An Unfinished Man

January 09, 1991|By Jason Berry

NEW ORLEANS — New Orleans. IN 1981, Jeffrey Moussaieff Masson abandoned a tenured career as a Sanskrit scholar in Toronto on becoming a psychoanalyst. He has been attacking psychoanalysis ever since.

Tossing his books at the therapeutic hierarchy like hand grenades, Dr. Masson is a writer on a quest. His extensive research into Sigmund Freud's early therapeutic cases -- in which Dr. Masson contends that certain female patients were mistreated when their complaints of advances by older men were dismissed as subconscious lust -- have won praise from many feminists and critics of the psychoanalytic establishment.

Yet Dr. Masson is an unfinished man. However penetrating his critique, questions about the critic are troubling because of unresolved issues in his own life.

He argues that mental-health professionals reinforce society's phobias by mistreating those who have already been abused. It is a potent, timely critique as society struggles to understand why adults harm children, and what we can do to reverse such behavior.

He is nevertheless an enigma. His journey from analyst to high critic is an odyssey with missing chapters. ''Final Analysis,'' Dr. Masson's latest book, recounts how he underwent daily sessions with a tyrannical analyst for five years, required training in order to become an analyst himself. Once certified, Dr. Masson chose research and won a rare job at the Freud Archives that allowed him access to sealed documents and the run of Anna Freud's house in London, with her late father's books and papers.

Those experiences shaped his 1984 book, ''The Assault on Truth'' in which he argued that Sigmund Freud suppressed revelations of child sex abuse by adult patients in the 1890s because Vienna's medical establishment recoiled from such a taboo topic. As a result, Dr. Masson wrote, the traumas of incest survivors and abuse victims were distorted by Freud's Oedipal theory of childhood erotic fantasies and unconscious sources on behavior.

Freud's vision of psychological forces shaping personality development and cultural mores had a vast influence on 20th-century thought. Peter Gay's biography of Freud dismissed Masson's theory in a footnote as ''preposterous.'' But Dr. Masson's research of documents in several languages -- including Freud's unpublished letters -- and biographical findings his patients strongly suggest Freud's misgivings, if not guilt, about the altering of his theoretical foundation.

When Dr. Masson first voiced his dissent in a 1981 interview with the New York Times, he was fired from the Freud Archives. He subsequently gave lengthy interviews to Janet Malcolm of The New Yorker. As a young man, when he began analysis, ''I had slept with close to a thousand women,'' he told her. In ''Final Analysis,'' he does not quantify his promiscuity, but says: ''I was unable to fall in love.'' He often mentions his sadness, and the hope he placed in analysts. He also writes that his parents and ex-wife read the manuscript, which may explain restrained passages about his discomfort with monogamy and the brief mention of his father's extra-marital affairs.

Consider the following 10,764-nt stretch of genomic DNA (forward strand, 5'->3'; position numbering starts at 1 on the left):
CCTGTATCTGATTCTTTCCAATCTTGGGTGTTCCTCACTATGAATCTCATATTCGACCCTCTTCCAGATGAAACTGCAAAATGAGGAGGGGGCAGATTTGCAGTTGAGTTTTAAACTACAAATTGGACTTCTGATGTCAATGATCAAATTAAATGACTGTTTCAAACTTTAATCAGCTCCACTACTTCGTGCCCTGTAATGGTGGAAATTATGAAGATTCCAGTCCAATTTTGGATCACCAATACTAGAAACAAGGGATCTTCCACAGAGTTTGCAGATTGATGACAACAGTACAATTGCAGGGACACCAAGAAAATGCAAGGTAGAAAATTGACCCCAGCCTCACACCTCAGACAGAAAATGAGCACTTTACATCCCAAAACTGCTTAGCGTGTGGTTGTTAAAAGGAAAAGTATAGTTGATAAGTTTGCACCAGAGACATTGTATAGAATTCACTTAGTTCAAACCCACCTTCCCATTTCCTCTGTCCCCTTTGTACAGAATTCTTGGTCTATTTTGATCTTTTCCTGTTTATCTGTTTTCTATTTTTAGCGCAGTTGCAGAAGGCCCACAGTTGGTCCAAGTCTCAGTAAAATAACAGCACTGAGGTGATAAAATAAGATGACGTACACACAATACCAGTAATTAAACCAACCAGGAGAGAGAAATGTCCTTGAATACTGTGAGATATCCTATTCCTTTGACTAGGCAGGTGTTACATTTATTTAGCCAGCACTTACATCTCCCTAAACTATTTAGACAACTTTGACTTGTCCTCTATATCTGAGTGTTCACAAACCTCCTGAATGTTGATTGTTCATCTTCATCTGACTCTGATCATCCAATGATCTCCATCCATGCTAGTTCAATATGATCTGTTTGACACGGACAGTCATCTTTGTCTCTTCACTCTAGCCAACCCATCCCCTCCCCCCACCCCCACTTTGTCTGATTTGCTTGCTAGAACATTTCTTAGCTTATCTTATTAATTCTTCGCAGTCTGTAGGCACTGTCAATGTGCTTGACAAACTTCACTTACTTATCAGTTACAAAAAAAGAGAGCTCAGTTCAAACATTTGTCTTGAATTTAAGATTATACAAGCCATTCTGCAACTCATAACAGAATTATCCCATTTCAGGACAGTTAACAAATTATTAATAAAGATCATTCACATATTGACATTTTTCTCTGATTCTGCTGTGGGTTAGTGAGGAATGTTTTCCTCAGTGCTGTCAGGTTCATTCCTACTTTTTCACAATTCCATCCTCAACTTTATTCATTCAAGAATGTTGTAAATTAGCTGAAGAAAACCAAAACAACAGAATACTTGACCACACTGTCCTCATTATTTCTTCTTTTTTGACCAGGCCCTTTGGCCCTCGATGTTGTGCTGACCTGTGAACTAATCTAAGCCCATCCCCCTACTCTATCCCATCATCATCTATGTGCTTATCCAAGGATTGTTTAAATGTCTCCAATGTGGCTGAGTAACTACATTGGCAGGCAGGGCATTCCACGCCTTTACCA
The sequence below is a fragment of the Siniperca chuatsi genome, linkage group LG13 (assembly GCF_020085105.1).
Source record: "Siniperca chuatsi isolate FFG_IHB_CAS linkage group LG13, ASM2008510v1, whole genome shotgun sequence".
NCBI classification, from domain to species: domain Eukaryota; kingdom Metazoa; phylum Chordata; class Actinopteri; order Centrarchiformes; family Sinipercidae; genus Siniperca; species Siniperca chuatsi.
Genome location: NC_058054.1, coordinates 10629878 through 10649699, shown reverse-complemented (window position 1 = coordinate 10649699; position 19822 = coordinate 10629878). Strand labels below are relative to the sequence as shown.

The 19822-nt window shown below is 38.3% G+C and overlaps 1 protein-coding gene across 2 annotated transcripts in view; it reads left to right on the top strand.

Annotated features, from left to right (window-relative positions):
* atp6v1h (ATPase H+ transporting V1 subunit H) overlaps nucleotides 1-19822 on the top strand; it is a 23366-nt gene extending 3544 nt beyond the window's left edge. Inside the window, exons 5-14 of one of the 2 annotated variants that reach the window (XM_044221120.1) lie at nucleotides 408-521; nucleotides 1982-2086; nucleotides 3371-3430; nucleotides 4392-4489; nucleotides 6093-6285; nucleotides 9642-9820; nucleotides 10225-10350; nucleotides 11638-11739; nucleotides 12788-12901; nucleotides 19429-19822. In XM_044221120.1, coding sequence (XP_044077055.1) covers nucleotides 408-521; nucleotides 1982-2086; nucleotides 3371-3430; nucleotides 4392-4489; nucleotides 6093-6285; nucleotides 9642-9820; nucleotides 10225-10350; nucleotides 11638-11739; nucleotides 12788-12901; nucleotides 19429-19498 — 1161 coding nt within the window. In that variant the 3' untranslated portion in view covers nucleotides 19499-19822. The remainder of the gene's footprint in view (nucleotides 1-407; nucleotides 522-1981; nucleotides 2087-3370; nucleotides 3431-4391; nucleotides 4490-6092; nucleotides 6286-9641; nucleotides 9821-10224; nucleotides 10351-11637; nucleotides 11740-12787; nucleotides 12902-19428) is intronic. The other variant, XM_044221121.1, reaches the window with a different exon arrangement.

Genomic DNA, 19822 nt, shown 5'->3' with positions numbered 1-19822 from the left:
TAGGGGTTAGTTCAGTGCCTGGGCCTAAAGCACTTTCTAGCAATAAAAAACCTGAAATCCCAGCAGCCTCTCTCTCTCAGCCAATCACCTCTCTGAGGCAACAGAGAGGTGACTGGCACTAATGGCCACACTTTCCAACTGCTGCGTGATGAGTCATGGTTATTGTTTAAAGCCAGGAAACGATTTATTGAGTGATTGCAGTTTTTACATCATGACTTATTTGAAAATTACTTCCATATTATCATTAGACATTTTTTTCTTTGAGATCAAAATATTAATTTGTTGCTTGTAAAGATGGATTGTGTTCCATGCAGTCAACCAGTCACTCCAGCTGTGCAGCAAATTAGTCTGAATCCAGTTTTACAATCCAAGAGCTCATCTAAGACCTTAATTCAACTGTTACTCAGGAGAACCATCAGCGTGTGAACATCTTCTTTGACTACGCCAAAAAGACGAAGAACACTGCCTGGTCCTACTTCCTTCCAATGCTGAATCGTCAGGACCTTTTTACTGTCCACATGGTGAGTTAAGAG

But, since Dr. Masson has raised these matters, a reader rightly wonders how he has resolved them in his own life. Dr. Masson leaves himself vulnerable to psychoanalysts, who might well argue that his sexual searchings are a projection of inner turmoil that his own therapy failed to quell. Whose fault was it then -- therapy's or Dr. Masson's?

Ms. Malcolm's lively, somewhat satirical account of Dr. Masson's conflict with the Freudian establishment has him say that the Freud house ''would have been a center of scholarship, but it would have been a place of sex, women, fun.'' Dr. Masson filed suit for libel, claiming that she fabricated some of his quotations. Ms. Malcolm strongly denies it. The suit is pending.

With no hint of irony, Dr. Masson writes in the preface to his own memoir: ''Who can recall, exactly, conversations that took place years in the past? Fortunately, for some of the conversations in this book, including sessions with my analyst, I have made notes immediately afterward. But where I have had to rely on my memory and reconstruct conversations, I have tried to ensure that the words I ascribe to others are authentic by searching out the original articles written by those I quote.''

Of Anna Freud, he remarks: ''There was no end to her generosity in letting me take whatever I wanted out of the house for copying or studying. . . . My joy was so pure, so obvious, that it began to act on her, and she too, got caught up in the search for new documents'' -- many of which Dr. Masson later cited in criticizing her father. Miss Freud was wondering ''about my motivation. . . . I wanted to say something to her that was more direct, more human . . . about the way people grew up in the world, and how they become unbearably sad.''

Like Thomas Szasz, Dr. Masson writes lucidly of therapy's inner ills. But his passion stems from more than scholar's hunger; sadness led him to psychoanalysis. Analysts who publicly wondered why he drew so much attention to himself in early speeches were essentially questioning his psychological motivations. Dr. Masson's search for the truth about Freud was also a search for himself.

He writes brilliantly of Freud, but even those in sympathy with his critique must wonder why he backs away from explaining those references to his recurrent sadness, its causes and effects on his life, or how he would have run the house in London after Miss Freud's death. The persona he presents is unfinished, leaving one to wonder, finally, who Jeffrey Masson is.

Jason Berry is an author and investigative journalist writing a book about sexual conflicts in the Catholic clergy.

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